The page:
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A prominent judge in Washington issued a surprise order Friday freeing a New Mexico county official who is charged with breaching police lines during the Jan. 6 riot at the U.S. Capitol.

Otero County Commissioner and Cowboys for Trump founder Couy Griffin, 47, was arrested near the Capitol three days before President Joe Biden’s inauguration and has been in custody since that time.

Last week, a magistrate judge in Washington ordered Griffin detained pending trial, ruling that Griffin’s history of provocative and threatening statements towards Democrats and elected officials signaled that he was unlikely to abide by conditions of release and show up for trial.

However, after a hearing Friday, Chief U.S. District Court Judge Beryl Howell overturned that decision. Howell has made clear her outrage over the Jan. 6 riot and she underscored that sentiment Friday, but she said Griffin’s alleged actions did not place him among the most legally culpable for the riot.

"In contrast to most of the brazen rioters, he was not armed and he left the Capitol grounds peacefully," Howell said. "He was not a participant in the violent break-in at the Capitol or the marauding mob roaming the halls of the legislative branch of government on Jan. 6, and the charge he now faces reflects that fact."

Griffin faces a misdemeanor charge of entering a Secret Service-restricted area.

Howell acknowledged that Griffin’s statements — including one declaring "the only good Democrat is a dead Democrat" — provoked justified anger.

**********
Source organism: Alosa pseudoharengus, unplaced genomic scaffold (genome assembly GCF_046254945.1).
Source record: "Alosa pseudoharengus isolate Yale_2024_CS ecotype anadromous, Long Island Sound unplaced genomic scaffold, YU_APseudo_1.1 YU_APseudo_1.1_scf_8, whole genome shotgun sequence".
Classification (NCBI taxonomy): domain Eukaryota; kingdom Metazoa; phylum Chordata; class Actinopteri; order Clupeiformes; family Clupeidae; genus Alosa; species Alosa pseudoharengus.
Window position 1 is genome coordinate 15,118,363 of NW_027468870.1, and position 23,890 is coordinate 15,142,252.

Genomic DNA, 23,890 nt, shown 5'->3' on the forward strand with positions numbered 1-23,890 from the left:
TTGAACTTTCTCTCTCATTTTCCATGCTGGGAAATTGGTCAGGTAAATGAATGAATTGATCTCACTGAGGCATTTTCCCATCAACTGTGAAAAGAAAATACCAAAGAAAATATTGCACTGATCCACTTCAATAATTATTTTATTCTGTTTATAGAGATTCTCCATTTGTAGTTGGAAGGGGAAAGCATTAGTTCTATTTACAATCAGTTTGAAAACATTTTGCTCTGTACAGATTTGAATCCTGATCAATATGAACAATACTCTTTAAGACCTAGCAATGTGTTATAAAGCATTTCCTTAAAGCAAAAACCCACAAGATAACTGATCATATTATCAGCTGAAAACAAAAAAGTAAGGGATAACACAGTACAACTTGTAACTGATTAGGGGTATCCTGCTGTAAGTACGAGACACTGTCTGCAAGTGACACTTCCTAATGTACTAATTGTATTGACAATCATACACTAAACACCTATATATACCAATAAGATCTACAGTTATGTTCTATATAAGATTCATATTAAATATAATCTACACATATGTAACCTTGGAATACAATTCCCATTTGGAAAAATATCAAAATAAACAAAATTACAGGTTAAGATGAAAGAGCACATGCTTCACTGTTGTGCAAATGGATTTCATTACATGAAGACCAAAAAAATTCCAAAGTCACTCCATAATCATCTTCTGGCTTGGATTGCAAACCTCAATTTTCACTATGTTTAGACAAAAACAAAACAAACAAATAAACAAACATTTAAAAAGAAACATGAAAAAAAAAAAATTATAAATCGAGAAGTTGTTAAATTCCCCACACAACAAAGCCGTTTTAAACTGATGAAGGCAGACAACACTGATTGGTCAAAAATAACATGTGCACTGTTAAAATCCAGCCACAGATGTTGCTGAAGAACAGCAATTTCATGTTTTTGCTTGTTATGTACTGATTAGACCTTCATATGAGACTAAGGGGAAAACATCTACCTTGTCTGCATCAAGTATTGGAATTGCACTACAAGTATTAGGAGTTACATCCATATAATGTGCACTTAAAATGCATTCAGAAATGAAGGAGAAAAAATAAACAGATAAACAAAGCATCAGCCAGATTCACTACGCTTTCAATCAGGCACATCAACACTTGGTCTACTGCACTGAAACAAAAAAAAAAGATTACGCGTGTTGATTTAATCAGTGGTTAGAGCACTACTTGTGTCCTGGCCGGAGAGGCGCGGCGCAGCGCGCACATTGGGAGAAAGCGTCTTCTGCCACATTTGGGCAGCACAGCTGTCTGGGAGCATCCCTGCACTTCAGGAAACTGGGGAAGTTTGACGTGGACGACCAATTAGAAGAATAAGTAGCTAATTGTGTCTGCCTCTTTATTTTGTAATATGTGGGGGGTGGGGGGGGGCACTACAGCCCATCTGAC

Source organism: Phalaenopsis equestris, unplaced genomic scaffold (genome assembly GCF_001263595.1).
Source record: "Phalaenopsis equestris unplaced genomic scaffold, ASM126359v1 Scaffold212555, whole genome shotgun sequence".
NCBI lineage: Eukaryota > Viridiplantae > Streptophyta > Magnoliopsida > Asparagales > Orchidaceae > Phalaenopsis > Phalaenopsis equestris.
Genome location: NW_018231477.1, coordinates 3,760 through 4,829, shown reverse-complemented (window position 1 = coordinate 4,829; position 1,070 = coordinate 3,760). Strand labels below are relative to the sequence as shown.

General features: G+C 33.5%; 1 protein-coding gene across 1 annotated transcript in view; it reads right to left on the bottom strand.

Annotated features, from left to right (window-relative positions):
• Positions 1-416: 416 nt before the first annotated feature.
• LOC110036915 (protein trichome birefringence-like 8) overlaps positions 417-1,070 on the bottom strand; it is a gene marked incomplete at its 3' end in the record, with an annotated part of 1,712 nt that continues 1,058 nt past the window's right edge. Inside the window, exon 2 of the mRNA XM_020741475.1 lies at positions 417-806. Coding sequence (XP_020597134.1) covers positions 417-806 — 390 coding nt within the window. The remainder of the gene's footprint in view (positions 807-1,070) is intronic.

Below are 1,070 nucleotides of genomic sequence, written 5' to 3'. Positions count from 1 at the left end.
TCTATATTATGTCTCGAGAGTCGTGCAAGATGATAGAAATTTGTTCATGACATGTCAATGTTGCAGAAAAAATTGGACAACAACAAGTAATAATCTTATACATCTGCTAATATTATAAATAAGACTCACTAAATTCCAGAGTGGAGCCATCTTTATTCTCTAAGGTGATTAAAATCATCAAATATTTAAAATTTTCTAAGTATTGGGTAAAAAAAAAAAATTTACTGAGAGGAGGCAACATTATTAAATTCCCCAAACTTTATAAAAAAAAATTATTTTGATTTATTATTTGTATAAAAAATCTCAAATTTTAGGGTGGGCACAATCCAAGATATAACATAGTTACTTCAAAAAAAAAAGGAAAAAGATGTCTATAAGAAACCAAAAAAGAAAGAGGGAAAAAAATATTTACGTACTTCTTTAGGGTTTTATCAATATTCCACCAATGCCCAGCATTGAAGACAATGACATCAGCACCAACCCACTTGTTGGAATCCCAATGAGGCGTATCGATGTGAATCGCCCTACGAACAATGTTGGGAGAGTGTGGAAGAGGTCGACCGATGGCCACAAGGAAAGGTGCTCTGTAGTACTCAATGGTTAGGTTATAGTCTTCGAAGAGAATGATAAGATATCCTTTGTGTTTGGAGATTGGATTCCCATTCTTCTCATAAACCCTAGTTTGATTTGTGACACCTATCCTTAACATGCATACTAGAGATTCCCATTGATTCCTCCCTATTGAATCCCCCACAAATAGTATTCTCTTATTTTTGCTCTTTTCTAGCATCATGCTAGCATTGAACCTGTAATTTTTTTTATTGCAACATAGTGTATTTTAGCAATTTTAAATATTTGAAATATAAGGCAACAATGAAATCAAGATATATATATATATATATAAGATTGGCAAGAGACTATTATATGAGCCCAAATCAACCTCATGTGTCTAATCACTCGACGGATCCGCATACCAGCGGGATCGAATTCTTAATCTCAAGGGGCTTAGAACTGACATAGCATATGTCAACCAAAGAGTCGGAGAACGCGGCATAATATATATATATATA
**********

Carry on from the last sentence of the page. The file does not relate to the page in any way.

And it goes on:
"These are all words that are deeply disturbing, especially when considered in conjunction with the defendant’s decision to return with firearms to D.C. shortly before the presidential inauguration on Jan. 20," she said.

"His words certainly reflect strong convictions that many in this country would consider unpatriotic, obnoxious, repugnant to the democratic process and certainly harmful to the American body politic, when he’s talking about fellow Americans," Howell said, pausing for emphasis on the last phrase.

The judge rejected First Amendment claims from Griffin’s lawyers that his statements should not be considered as part of the detention issue, but she said they didn’t mean he was likely to ignore the court’s orders.

Howell also expressed concern that, given trial delays related to the pandemic, Griffin might end up spending more time awaiting trial than he would be sentenced to if found guilty in the case.

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